At the same time, as I mentioned in my previous post, the success of a project is heavily dependent on the quality of that relationship. The bottom line is, if they want to be successful, agencies and clients have to get really good at building good relationships fast.

A little about the process: I first interviewed 5 of the agencies, 2 clients and the analogous interviews, downloaded and synthesised the material, created clustered themes of my findings and even created some initial concepts.

This allowed me to already ask people what they think about the themes and concepts in the second round, talking to a further 6 agencies and 3 clients (most of which happened in a one-week extravaganza travelling to Berlin and London, non-stop interviewing while not looking for Harry Potter) I will share these clusters next in this post, and the initial concepts in a following one.

Processing the stuff

As I mentioned before, I’ve only properly downloaded a little over half of the interviews as of now (it takes a lot of time to do it right), but in this first part I’d like to share the initial synthesis I did after the first 10 interviews (5 agencies, 2 clients, 3 analogous).

At the first go, I ended up with the following clusters:

clusters of insights and quotes after first 7 interviews
  1. Creating one team out of the ‘two sides’ — human relationships
    Thoughts and quotes that came under here were emphasising the importance of building relationships before the actual work starts, and how agencies should onboard clients the same as teammates. (Interesting side-note: while this notion was echoed in the majority of interviews, the concepts that built on this got mixed feedback, many saying they would do this internally, but probably not with the client — so the level of ‘onboarding’ can differ greatly by agency, but also by perceived type of client). The quote that brings it all together for me is how a lead strategist put down his dilemma:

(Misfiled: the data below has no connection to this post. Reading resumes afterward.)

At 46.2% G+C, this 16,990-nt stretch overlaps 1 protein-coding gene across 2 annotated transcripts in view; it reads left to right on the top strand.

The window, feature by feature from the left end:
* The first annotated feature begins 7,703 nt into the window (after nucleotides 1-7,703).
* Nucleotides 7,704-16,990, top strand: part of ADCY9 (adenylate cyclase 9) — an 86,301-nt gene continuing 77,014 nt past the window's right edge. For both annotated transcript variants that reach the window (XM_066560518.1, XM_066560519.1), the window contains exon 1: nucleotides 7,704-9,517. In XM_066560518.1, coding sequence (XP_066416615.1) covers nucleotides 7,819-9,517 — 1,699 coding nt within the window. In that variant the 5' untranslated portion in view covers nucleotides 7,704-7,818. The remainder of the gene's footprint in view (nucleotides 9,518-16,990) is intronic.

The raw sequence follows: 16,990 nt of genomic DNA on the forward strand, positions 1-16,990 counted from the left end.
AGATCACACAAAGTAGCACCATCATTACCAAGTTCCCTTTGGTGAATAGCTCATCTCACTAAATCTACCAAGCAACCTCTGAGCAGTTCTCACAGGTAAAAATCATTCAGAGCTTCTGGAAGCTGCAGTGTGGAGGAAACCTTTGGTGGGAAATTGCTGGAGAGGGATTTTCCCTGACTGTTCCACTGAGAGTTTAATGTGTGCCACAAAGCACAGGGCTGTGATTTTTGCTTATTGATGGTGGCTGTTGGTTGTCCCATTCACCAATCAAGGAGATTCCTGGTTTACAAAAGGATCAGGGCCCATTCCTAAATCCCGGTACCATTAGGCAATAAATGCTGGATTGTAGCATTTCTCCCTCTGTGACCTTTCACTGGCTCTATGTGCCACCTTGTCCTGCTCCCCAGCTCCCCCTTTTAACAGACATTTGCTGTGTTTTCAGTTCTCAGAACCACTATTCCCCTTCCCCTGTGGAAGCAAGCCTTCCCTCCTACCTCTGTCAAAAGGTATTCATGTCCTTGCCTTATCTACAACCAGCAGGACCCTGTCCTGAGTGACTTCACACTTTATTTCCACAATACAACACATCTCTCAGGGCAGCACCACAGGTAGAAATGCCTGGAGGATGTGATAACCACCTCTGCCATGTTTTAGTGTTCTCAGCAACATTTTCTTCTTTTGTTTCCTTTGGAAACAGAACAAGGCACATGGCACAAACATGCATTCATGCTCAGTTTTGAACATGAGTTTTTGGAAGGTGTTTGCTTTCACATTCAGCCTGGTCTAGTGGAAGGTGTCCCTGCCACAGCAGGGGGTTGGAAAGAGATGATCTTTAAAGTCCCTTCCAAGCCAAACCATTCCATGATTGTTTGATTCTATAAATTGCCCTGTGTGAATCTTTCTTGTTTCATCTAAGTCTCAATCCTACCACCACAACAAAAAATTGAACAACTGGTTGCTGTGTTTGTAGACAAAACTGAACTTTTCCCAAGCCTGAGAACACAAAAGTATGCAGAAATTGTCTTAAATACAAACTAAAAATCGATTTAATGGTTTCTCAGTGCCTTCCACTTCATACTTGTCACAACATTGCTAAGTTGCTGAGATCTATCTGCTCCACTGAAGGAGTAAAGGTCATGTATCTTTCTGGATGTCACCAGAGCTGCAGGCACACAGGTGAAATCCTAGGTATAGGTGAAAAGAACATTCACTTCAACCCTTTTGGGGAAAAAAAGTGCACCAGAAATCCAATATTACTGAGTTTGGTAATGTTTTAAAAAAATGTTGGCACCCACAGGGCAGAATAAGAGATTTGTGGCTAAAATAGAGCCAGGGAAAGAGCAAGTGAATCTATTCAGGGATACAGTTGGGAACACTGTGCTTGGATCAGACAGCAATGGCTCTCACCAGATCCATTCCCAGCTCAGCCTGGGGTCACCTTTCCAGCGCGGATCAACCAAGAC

”How do we break down that client-agency relationship that often has a lot of stigma attached to it?”

One pointer to this came from talking to the couple’s therapist, who said that accepting and reacting positively to each others’ vulnerabilities brings us closer. It was interesting that, in a totally separate interview, a design consultant said that he is showing himself to be very vulnerable in the beginning on purpose. As I wrote this down I just now remembered, the mediator also mentioned that she’s trying to create a trusted environment by just being her ‘human’ self: e.g. saying how tired she is at that moment, almost role-modelling to her clients that it is OK to be yourself and say what you think and feel. Which brings me directly to the next cluster (yes, they’re all connected :-o)

2. Open and honest communications, creating a ‘safe space’

A seemingly innocent statement I’ve heard multiple times is ‘When things go wrong, it’s often just miscommunication’. I said seemingly innocent, because, when you think about it, this means that practically, if we could ‘fix’ communications, we could avoid the majority of the problems. Doesn’t that seem simple? (cue, Trump joke)

To make things even more complicated, there are a couple of different aspects that make up this cluster, including

“There’s a business etiquette around how people should behave and speak — and it gets in the way.”

Meaning, people are ‘too polite’, so to speak, and it hinders the work.
If everyone just said what they meant, things would move along a lot better. Another aspect of this is

“People will say what they think the other person wants to hear.”

At the beginning of a new relationship everyone wants to seem like the person the other wants to date (and then they end up with a 2nd degree burn).

Agencies tend to promise what they think the client wants (exceptions are the ones I’ve talked to, of course — but really, many were particular about this), and not necessarily what they believe is the right thing to do — but then they try to do that anyway. And clients don’t want to seem too ‘picky’ in the beginning, sot hey might go along with some things they will just reject later, rendering large quantities of work useless.

A third aspect is: